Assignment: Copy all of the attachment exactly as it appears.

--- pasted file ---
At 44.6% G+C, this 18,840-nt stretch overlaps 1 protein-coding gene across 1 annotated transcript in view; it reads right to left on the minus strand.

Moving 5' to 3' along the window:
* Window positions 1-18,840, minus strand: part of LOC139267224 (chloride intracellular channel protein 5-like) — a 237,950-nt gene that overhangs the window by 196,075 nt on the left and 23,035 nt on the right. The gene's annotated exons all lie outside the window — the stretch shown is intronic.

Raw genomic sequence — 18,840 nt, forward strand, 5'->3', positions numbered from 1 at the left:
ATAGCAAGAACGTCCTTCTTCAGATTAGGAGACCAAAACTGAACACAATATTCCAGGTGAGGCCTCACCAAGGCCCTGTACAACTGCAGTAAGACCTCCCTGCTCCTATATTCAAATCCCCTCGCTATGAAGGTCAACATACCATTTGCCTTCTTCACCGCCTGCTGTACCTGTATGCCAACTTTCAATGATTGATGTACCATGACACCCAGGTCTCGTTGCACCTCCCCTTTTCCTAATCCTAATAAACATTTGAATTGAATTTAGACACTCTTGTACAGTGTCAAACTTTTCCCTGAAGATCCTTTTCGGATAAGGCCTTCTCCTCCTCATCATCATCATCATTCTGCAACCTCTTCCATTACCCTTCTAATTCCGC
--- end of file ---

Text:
At 44.6% G+C, this 18,840-nt stretch overlaps 1 protein-coding gene across 1 annotated transcript in view; it reads right to left on the minus strand.

Moving 5' to 3' along the window:
* Window positions 1-18,840, minus strand: part of LOC139267224 (chloride intracellular channel protein 5-like) — a 237,950-nt gene that overhangs the window by 196,075 nt on the left and 23,035 nt on the right. The gene's annotated exons all lie outside the window — the stretch shown is intronic.

Raw genomic sequence — 18,840 nt, forward strand, 5'->3', positions numbered from 1 at the left:
ATAGCAAGAACGTCCTTCTTCAGATTAGGAGACCAAAACTGAACACAATATTCCAGGTGAGGCCTCACCAAGGCCCTGTACAACTGCAGTAAGACCTCCCTGCTCCTATATTCAAATCCCCTCGCTATGAAGGTCAACATACCATTTGCCTTCTTCACCGCCTGCTGTACCTGTATGCCAACTTTCAATGATTGATGTACCATGACACCCAGGTCTCGTTGCACCTCCCCTTTTCCTAATCCTAATAAACATTTGAATTGAATTTAGACACTCTTGTACAGTGTCAAACTTTTCCCTGAAGATCCTTTTCGGATAAGGCCTTCTCCTCCTCATCATCATCATCATTCTGCAACCTCTTCCATTACCCTTCTAATTCCGC